He suffered continual coughing spells and a weak voice. His respiration was weak and his face pale. He moved about slowly and carefully for fear that a sudden movement might cause a hemorrhage. After a few months the superiors withdrew him from teaching and assigned him to hear confessions and do a bit of preaching. But he could not last long, even this way. Just the confessions he heard and his short sermons took away his breath. And then, as the critical food shortage of that unhappy period adversely affected him, it was all more than he could stand.
What afflicted St. Maximilian most, however, was not tuberculosis. It was something else. He was disappointed over the attitude of indifference and levity that he found among the friars towards his Militia program. A shrug of the shoulders, an ironic smile, a nickname coined, an uncharitable jest, or plain mockery — these were the early reactions Maximilian met when he talked about the Militia of the Immaculata. It appeared that his zealous efforts to promote his Marian apostolate would have just “three months more” to continue.
However, prayer and generosity are never fruitless.
October 7, 1919
The feast of Our Lady of the Holy Rosary brought Saint Maximilian a sweet surprise. It was something long awaited. He wrote about it:
“This evening during recreation, six friar-clerics together with their master, Father Keller, signed their names in the book that would serve for enrollments in the Militia of the Immaculata.
“… My dear Mother, I do not know what we are coming to with this program, but be so good as to use me and all of us as you like to serve the greatest glory of God. I am thine, O My Immaculate Mother …”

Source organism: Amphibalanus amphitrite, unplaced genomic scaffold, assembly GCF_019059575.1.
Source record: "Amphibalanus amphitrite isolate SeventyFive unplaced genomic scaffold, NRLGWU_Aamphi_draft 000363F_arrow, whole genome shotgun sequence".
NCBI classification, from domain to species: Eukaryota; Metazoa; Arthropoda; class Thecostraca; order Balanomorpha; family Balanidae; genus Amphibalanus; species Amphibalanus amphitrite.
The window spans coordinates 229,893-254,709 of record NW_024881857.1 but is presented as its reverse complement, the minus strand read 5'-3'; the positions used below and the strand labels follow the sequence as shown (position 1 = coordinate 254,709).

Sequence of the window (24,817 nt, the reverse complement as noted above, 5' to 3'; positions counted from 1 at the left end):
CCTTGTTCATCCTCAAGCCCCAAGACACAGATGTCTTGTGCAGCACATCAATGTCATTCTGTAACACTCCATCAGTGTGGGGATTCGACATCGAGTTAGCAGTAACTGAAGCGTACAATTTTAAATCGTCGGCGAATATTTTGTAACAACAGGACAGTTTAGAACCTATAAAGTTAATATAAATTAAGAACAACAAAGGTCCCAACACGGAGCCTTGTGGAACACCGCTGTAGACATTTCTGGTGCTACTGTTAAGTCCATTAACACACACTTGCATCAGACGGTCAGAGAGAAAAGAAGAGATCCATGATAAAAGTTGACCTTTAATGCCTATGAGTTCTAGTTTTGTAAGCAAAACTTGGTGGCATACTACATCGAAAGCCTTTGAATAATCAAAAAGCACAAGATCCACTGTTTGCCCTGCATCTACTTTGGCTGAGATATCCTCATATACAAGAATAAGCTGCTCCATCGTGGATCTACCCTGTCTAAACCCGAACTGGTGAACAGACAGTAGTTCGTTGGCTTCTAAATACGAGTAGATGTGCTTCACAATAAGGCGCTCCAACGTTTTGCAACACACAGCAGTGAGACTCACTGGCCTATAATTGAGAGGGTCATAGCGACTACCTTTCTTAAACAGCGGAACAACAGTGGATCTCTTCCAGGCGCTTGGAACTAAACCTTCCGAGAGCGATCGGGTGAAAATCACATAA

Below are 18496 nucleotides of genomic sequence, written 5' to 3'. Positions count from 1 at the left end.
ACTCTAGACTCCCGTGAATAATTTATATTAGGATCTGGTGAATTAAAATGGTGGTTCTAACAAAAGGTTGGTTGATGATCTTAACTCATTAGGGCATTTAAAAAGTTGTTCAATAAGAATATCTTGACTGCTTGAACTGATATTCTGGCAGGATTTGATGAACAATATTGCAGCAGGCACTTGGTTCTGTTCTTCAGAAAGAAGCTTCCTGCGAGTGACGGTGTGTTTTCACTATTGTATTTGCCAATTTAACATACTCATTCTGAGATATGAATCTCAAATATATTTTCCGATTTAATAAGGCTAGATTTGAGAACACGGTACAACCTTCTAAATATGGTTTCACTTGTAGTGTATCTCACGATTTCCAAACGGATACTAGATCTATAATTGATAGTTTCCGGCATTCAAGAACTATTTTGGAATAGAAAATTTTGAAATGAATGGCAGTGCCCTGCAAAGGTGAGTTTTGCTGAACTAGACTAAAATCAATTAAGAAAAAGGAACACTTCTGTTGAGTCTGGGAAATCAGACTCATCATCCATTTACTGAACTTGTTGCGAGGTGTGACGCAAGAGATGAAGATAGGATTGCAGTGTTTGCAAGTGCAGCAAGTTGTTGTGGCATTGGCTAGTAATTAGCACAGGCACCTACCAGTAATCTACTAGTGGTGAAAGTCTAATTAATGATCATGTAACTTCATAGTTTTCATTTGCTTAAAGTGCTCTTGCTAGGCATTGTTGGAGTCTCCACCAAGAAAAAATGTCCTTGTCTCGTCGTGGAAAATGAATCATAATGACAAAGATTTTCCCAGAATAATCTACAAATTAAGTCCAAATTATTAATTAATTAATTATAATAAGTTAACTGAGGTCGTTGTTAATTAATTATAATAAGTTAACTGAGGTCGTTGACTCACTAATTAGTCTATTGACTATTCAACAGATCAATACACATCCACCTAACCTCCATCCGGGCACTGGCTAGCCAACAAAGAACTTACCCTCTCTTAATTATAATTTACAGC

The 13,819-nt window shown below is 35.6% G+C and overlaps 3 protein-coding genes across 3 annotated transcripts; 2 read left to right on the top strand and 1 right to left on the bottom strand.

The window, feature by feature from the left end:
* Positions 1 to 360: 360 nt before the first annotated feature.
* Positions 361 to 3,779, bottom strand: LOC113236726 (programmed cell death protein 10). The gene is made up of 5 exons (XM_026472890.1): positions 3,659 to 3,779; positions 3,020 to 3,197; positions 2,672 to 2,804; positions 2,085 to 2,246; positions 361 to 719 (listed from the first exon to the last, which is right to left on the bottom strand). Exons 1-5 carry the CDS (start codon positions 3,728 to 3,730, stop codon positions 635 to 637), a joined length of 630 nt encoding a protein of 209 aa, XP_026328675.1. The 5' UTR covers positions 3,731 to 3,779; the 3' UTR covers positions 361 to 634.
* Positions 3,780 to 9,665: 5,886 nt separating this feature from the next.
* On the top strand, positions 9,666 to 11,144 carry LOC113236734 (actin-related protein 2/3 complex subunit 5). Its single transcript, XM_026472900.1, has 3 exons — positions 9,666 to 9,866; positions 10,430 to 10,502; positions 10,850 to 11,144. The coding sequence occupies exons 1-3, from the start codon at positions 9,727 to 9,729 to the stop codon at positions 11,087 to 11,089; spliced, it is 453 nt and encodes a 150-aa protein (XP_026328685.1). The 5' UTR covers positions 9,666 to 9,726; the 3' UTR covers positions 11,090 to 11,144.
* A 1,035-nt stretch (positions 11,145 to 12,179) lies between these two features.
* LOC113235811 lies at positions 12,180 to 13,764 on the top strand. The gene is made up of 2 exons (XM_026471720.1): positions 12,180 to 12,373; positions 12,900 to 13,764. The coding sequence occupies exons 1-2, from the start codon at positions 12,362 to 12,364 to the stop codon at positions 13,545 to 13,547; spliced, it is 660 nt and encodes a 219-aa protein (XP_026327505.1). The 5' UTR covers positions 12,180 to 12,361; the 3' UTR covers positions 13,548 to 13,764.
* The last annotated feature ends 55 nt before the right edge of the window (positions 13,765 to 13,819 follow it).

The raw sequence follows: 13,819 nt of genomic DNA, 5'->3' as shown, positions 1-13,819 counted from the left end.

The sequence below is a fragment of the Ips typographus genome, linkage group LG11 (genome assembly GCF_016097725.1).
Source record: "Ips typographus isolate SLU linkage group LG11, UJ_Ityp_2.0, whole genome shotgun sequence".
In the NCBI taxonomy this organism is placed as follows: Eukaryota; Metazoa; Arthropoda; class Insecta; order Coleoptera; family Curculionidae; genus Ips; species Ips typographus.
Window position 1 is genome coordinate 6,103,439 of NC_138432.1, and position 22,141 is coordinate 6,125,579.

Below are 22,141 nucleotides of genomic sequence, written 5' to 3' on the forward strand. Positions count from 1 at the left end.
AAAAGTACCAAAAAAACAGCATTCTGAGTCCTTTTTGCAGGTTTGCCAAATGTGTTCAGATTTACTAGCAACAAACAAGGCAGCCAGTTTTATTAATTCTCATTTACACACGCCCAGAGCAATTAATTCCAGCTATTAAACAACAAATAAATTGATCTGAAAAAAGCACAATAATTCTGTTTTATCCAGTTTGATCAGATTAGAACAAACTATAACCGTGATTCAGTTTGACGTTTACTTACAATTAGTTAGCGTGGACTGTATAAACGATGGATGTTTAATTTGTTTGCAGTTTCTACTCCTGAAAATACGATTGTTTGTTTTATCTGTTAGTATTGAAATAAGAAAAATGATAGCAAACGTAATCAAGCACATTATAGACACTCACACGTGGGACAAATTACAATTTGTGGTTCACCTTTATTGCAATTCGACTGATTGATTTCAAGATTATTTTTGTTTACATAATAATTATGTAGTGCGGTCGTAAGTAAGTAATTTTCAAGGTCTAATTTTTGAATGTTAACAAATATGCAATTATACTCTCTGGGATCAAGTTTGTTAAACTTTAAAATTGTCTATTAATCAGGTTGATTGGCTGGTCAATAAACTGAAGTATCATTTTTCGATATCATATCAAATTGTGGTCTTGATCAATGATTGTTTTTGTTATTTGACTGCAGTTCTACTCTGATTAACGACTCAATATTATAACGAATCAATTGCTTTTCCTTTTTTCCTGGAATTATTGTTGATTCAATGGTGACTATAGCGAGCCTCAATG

This was the beginning. Things were getting started and would not stay still any longer. He began to organize meetings and conferences, while he laid foundations for Marian circles. These meeting-circles quickly sprang up in the residential neighborhoods of Cracow and within rooming houses, student residences and military barracks.
“The Militia of the Immaculata,” he had said, “is a movement which ought to draw the masses and snatch them from Satan.” And “we have no right to rest as long as a single soul remains under Satan's dominion.”
The guiding motto of the Militia is, “Let us raise man to perfection for the glory of God.” The victories of this army consist of “the salvation of souls.”
One could imagine Saint Maximilian’s joy as he saw the launching and rapid development of his apostolate to win souls through the Immaculate Virgin.
The times when he suffered, when people failed to understand, or disagreed, or even persecuted him — these events served to lay the foundation for the Militia of the Immaculata. Maximilian once said to his clerics, “Sometimes our best intentions are badly interpreted. Sometimes they even bring false accusations against us. These persecutions come not only from enemies, but from good, pious, even holy persons, perhaps from people enrolled in the ranks of the Militia of the Immaculata. There is nothing more painful than to see how these people block every path with the intention of glorifying God by struggling to destroy what we have built up, and by striving to make souls dislike our projects …”
This is the way God’s projects grow. They are bits of outgrowth of the incarnation, which have come about and continue to come about in conditions of poverty, of loss of support, of opposition, and of persecution.